In my previous post, I blogged about my research into the Hispanic market and the conclusion that came about from the gathered information and interviews that I did. I received a comment that became a very interesting discussion from a colleague of mine named Mari D. González. She is the founder, intercultural communications and market research consultant of IXMATI Communications.
In my paper I expanded my research into Hispanic target marketing to include countries of Latin America. I continued labeling both Spanish speaking groups, both living in the United States and outside in Latin America, as Hispanics. I assume from my part that the Hispanic label is but one of many labels that identify Spanish speaking people and groups. Including Hispanic, there’s Latino and Latin American. Then you get down to the more specific labels such as Puerto Rican, Cuban-American, Chicano, Caribbean, etc. As one can see there is so much diversity in labeling because Latinos are so diverse in origin, history, and culture.
Mari pointed this out to me in a comment that she posted. She was bothered by the label “Hispanic” and she was right to be so. Mari cleared the difficulty by explaining that the label “Hispanic” was created by the US government for socio-political purposes while “Latino” is a more acceptable label becuase it defines more of the community and culture. Being from Mexico herself, Mari rejects being called Hispanic because it should not be a category used outside of the United States. Mari commented, “I’m bothered by the way the label ‘Hispanic’ was used to speak of people in Latin America. Hispanic as a term was coined by Nixon to categorize and ‘other-ing’ people in the U.S. who did not fit the box for black, white or Native American. ‘Hispanic’ as a label should not be used to name people inside the geography of Mexico, Central and South America.”
I can understand her viewpoint and I’m in full agreement, although some marketing and advertising agencies here in the United States maybe unaware of this information. Here’s another example: Brazil, a country that is of Portuguese descent rather than Spanish, definitely would not apply as Hispanic becuase they are not “Spanish speaking” but rather Latinos because of their origin from the Iberian region in Europe.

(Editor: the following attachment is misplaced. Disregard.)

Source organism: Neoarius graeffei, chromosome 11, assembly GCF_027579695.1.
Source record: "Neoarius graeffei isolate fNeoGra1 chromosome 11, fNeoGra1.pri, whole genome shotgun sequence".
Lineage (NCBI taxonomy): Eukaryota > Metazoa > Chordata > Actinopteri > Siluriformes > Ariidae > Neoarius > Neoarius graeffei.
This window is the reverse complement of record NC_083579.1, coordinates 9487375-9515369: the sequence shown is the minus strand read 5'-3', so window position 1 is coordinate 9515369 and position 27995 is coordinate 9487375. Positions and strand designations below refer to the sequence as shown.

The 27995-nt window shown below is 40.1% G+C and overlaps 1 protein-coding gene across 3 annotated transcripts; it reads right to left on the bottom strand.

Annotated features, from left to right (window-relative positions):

I would like to thank Mari in pointing this out to me. As a Puerto Rican, I also find it a challenge on how I should be identified. During a social conversation, I would get asked the question “Are you Hispanic?” Normally I would say yes because I’ve become accustomed to that title but then I would finish it off by saying “but I was born and raised in Puerto Rico.”
If you want more information on this, I recommend that you check out Mari’s blog post on this same issue. The information is more specific and you should have a deeper understanding of why we “Latinos” are given so many labels.
- Do American Indians Look “Hispanic” or Do “Hispanics” Look American Indian? (angryindian.blogspot.com)
- The Latino Blogosphere (blogworldexpo.com)
- John Riofrio: Latinos in America (huffingtonpost.com)
- Indigenous immigrants to be counted in 2010 Census (seattletimes.nwsource.com)
- Hispanic and Latin Baby Names Becoming Less Popular (time.com)
- Hispanic media outreach for Haiti unprecedented (seattletimes.nwsource.com)
- American scriptwriters increasingly incorporating Spanish in their dialogues (scienceblog.com)